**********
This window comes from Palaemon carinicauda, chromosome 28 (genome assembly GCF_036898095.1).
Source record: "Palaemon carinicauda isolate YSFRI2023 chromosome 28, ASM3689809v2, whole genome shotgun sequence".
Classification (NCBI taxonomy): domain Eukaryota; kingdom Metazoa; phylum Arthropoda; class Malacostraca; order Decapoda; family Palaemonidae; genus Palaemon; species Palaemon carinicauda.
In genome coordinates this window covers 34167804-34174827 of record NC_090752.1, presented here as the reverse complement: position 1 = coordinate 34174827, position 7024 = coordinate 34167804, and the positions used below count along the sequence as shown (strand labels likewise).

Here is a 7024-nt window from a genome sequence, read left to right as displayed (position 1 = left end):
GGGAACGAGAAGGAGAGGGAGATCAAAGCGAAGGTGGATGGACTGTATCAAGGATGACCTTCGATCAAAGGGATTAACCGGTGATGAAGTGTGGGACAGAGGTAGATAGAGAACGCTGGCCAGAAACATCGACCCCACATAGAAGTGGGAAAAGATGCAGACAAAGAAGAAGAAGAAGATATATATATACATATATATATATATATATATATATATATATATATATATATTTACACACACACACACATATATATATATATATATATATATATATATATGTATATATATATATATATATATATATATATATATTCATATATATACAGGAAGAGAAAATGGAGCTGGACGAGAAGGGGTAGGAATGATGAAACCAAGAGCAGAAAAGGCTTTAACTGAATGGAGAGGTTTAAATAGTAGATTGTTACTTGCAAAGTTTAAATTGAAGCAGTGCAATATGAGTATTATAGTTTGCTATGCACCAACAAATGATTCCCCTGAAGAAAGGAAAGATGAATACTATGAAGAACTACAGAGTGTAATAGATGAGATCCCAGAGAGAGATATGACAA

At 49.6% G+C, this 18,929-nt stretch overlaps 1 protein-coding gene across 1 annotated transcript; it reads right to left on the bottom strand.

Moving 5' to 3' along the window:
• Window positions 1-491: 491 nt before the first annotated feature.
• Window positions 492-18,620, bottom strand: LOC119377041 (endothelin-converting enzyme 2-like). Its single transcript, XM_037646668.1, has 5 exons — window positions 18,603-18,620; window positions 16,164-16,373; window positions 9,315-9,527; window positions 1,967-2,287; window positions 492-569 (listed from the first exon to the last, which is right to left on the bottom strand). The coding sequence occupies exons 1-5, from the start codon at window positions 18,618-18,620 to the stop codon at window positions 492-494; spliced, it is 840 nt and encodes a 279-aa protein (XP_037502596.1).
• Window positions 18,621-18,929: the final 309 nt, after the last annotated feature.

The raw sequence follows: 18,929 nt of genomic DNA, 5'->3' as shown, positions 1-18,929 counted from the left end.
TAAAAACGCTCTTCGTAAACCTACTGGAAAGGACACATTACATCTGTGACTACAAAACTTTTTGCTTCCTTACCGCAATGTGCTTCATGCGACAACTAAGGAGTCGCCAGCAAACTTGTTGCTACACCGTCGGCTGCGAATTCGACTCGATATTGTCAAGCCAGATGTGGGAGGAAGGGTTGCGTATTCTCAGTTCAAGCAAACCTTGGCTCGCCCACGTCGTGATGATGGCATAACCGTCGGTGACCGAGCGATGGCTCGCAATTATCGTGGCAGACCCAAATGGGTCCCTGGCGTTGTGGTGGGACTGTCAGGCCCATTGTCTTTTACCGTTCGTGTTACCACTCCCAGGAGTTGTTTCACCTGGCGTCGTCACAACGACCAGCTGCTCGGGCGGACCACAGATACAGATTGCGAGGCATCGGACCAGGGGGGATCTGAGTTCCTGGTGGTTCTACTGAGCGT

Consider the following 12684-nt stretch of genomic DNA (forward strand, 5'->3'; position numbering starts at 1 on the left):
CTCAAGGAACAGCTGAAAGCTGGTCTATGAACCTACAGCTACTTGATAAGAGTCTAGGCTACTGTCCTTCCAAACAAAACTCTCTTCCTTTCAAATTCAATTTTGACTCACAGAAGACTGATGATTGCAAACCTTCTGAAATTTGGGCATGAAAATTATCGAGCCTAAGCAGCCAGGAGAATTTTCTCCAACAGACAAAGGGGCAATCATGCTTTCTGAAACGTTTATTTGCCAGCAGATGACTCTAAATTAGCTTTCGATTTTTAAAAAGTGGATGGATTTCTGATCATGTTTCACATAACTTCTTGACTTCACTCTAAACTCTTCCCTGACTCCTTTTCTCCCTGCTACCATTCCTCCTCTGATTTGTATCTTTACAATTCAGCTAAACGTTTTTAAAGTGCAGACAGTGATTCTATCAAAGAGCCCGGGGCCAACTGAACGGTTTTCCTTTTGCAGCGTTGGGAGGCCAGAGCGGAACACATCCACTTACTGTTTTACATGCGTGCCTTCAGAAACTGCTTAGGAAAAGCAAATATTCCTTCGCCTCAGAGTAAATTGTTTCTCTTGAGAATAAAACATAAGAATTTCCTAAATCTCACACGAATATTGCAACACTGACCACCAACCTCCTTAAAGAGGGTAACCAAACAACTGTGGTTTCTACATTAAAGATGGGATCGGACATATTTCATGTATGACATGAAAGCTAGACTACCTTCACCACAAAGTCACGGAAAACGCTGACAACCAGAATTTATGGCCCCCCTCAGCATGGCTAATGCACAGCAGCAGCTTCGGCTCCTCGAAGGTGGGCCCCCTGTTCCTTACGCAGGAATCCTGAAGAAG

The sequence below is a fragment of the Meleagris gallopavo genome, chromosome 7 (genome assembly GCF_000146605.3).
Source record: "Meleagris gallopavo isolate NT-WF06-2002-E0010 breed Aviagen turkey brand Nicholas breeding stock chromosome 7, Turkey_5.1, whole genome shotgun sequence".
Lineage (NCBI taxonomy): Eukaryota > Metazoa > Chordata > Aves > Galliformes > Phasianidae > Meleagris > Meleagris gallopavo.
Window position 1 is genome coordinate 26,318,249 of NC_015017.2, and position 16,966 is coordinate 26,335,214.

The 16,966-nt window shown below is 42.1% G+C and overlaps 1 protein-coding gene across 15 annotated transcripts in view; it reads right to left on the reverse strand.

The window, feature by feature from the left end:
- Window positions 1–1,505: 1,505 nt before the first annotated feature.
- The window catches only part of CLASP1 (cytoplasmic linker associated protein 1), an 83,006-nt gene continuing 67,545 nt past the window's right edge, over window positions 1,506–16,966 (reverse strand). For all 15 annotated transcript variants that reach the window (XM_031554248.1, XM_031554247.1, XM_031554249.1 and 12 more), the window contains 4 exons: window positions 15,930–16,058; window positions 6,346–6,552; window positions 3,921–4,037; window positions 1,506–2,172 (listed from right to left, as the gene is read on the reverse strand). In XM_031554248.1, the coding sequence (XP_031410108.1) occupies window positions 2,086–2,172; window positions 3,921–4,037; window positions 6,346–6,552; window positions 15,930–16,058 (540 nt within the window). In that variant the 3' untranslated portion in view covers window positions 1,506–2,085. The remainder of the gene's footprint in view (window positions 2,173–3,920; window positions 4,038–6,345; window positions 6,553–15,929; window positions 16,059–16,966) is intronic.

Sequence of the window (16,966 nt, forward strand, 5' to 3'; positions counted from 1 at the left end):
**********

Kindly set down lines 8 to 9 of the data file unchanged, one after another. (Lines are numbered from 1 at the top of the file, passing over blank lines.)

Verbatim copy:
Moving 5' to 3' along the window:
• Window positions 1-491: 491 nt before the first annotated feature.